The effect of the Term Auction Facility on the London inter-bank offered rate
The Term Auction Facility (TAF), the first auction-based liquidity initiative by the Federal Reserve during the global financial crisis, was aimed at improving conditions in the dollar money market and bringing down the significantly elevated London interbank offered rate (Libor). The effectiveness of this innovative policy tool is crucial for understanding the role of the central bank in financial stability, but academic studies disagree on the empirical evidence of the TAF effect on Libor. We show that the disagreement arises from misspecifications of econometric models. Regressions using the daily level of the Libor-OIS spread as the dependent variable miss either the permanent or temporary TAF effect, depending on whether the dummy variable indicates the events of the TAF or the regimes before and after a TAF event. Those regressions also suffer from the unit-root problem and produce unreliable test statistics. By contrast, regressions using the daily change in the Libor-OIS spread are robust to the persistence of the TAF effect and the unit-root problem, consistently producing reliable evidence that the downward shifts of the Libor-OIS spread were associated with the TAF. The evidence indicates the efficacy of the TAF in helping the interbank market to relieve liquidity strains.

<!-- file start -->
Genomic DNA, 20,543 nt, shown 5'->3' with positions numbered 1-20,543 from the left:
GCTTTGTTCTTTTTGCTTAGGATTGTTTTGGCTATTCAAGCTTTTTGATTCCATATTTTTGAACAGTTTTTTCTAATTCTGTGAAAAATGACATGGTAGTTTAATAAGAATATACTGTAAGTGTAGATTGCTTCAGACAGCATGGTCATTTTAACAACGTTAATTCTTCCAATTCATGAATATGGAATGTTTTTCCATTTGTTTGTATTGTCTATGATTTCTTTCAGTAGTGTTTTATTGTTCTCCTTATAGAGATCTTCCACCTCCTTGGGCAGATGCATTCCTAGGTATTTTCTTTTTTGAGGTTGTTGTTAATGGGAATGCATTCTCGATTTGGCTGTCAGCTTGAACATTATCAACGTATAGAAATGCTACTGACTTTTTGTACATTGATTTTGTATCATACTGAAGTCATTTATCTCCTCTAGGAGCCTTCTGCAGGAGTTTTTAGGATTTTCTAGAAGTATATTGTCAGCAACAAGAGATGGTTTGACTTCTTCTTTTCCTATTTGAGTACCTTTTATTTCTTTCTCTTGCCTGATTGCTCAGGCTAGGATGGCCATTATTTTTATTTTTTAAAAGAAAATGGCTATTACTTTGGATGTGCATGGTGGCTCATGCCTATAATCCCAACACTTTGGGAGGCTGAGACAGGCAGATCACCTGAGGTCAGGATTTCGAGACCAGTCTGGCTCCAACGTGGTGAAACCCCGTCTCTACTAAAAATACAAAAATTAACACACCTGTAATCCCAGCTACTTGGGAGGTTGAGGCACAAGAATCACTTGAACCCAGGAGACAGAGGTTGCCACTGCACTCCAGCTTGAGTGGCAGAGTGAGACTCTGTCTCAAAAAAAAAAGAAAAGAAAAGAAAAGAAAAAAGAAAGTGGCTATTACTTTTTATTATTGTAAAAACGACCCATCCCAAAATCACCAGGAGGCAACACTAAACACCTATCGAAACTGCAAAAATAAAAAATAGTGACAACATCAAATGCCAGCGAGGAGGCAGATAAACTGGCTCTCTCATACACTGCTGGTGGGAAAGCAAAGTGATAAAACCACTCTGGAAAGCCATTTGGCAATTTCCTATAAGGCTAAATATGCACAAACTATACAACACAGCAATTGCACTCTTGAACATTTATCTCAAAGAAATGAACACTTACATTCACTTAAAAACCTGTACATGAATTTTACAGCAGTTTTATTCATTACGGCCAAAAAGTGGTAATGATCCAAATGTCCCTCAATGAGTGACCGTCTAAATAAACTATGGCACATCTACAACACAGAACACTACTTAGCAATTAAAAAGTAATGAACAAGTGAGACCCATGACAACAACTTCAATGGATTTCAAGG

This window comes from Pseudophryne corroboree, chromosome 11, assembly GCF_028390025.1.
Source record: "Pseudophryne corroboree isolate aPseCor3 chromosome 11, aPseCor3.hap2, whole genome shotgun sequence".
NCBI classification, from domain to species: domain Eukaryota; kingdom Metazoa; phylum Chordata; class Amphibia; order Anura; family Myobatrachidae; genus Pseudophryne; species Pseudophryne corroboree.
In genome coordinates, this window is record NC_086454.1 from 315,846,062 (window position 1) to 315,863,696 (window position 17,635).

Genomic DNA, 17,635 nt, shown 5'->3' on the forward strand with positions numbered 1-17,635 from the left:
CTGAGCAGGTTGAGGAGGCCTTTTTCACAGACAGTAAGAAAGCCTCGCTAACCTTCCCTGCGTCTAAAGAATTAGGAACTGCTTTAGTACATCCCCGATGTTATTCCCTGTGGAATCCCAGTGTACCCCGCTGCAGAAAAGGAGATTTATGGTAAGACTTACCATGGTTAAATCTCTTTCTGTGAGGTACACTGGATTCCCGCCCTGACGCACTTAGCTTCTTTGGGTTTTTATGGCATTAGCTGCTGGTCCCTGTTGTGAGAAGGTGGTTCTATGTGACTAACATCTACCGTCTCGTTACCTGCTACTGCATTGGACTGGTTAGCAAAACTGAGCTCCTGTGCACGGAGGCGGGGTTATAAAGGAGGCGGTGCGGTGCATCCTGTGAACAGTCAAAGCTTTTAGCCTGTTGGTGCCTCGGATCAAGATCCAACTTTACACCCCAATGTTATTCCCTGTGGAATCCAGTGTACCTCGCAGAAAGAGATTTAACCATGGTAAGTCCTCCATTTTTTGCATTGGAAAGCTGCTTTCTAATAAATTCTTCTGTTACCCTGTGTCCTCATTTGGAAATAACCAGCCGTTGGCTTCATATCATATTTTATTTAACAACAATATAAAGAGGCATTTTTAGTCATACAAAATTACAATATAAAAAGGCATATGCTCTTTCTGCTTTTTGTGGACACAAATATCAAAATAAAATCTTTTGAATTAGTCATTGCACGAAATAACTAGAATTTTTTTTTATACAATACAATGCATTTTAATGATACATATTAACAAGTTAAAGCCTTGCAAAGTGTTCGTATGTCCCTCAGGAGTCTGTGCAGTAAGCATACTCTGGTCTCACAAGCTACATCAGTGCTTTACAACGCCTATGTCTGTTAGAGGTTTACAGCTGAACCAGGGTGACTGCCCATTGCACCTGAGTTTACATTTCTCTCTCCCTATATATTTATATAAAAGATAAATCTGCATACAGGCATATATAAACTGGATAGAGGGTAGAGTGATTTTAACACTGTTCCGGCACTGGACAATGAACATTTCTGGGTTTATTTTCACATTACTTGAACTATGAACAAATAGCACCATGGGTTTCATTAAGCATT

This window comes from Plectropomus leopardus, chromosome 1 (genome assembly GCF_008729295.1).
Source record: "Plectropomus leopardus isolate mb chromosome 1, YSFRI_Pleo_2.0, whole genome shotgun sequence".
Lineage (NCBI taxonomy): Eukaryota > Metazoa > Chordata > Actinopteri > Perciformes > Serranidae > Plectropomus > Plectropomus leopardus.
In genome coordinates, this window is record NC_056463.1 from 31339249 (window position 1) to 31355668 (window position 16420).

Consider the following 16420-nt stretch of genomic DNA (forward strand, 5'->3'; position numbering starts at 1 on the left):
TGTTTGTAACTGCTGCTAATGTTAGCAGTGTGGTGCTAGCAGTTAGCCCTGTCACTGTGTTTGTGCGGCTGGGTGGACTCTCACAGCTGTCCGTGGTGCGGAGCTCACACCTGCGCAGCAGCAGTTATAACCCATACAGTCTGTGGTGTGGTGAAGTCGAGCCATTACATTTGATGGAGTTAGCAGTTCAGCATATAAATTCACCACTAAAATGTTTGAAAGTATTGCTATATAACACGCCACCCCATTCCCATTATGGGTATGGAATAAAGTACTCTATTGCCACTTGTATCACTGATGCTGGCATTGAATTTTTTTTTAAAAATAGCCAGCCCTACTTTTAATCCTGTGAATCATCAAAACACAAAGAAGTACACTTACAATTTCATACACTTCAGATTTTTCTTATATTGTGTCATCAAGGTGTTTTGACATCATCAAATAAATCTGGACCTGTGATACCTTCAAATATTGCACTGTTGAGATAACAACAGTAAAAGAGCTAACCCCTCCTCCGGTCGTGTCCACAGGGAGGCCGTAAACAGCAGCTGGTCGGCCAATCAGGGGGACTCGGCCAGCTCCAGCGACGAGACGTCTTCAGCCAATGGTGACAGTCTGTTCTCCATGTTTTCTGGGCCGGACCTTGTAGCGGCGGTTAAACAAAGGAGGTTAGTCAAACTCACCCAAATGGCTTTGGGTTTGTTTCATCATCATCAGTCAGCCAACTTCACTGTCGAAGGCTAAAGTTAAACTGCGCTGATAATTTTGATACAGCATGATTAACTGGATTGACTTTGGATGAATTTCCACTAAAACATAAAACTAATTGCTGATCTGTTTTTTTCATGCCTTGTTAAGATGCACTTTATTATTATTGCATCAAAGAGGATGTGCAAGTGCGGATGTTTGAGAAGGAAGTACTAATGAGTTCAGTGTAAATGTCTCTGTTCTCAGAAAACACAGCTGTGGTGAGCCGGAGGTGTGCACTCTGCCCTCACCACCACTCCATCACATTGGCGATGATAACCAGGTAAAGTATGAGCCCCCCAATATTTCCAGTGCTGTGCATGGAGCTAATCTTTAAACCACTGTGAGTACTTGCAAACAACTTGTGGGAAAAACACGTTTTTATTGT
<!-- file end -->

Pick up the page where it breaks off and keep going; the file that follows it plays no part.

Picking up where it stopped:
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|Date of revision:||01 Jan 2017|
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- John B. Taylor & John C. Williams, 2009.
"A black swan in the money market,"
Federal Reserve Bank of San Francisco, issue Jan.
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- François-Louis Michaud & Christian Upper, 2008. "What drives interbank rates? Evidence from the Libor panel," BIS Quarterly Review, Bank for International Settlements, March. Full references (including those not matched with items on IDEAS)
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